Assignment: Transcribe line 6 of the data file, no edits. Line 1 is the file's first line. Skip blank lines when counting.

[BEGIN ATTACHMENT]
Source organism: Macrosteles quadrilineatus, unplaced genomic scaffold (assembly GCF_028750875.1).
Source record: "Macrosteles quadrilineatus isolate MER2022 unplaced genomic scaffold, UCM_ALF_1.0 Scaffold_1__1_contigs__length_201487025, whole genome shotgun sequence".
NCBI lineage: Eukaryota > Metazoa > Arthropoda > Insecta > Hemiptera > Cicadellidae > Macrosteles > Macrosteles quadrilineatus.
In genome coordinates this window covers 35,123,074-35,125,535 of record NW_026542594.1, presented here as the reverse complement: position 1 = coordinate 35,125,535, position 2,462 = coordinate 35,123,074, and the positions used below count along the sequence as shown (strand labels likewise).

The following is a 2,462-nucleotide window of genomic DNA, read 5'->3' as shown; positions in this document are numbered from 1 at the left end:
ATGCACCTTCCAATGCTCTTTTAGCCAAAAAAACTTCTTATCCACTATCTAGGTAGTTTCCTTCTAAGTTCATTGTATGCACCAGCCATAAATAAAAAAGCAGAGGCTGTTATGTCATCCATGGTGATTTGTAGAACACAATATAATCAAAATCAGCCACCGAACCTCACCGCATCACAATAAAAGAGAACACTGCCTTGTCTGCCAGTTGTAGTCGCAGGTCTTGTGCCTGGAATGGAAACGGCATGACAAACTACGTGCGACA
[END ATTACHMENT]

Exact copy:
ATGCACCTTCCAATGCTCTTTTAGCCAAAAAAACTTCTTATCCACTATCTAGGTAGTTTCCTTCTAAGTTCATTGTATGCACCAGCCATAAATAAAAAAGCAGAGGCTGTTATGTCATCCATGGTGATTTGTAGAACACAATATAATCAAAATCAGCCACCGAACCTCACCGCATCACAATAAAAGAGAACACTGCCTTGTCTGCCAGTTGTAGTCGCAGGTCTTGTGCCTGGAATGGAAACGGCATGACAAACTACGTGCGACA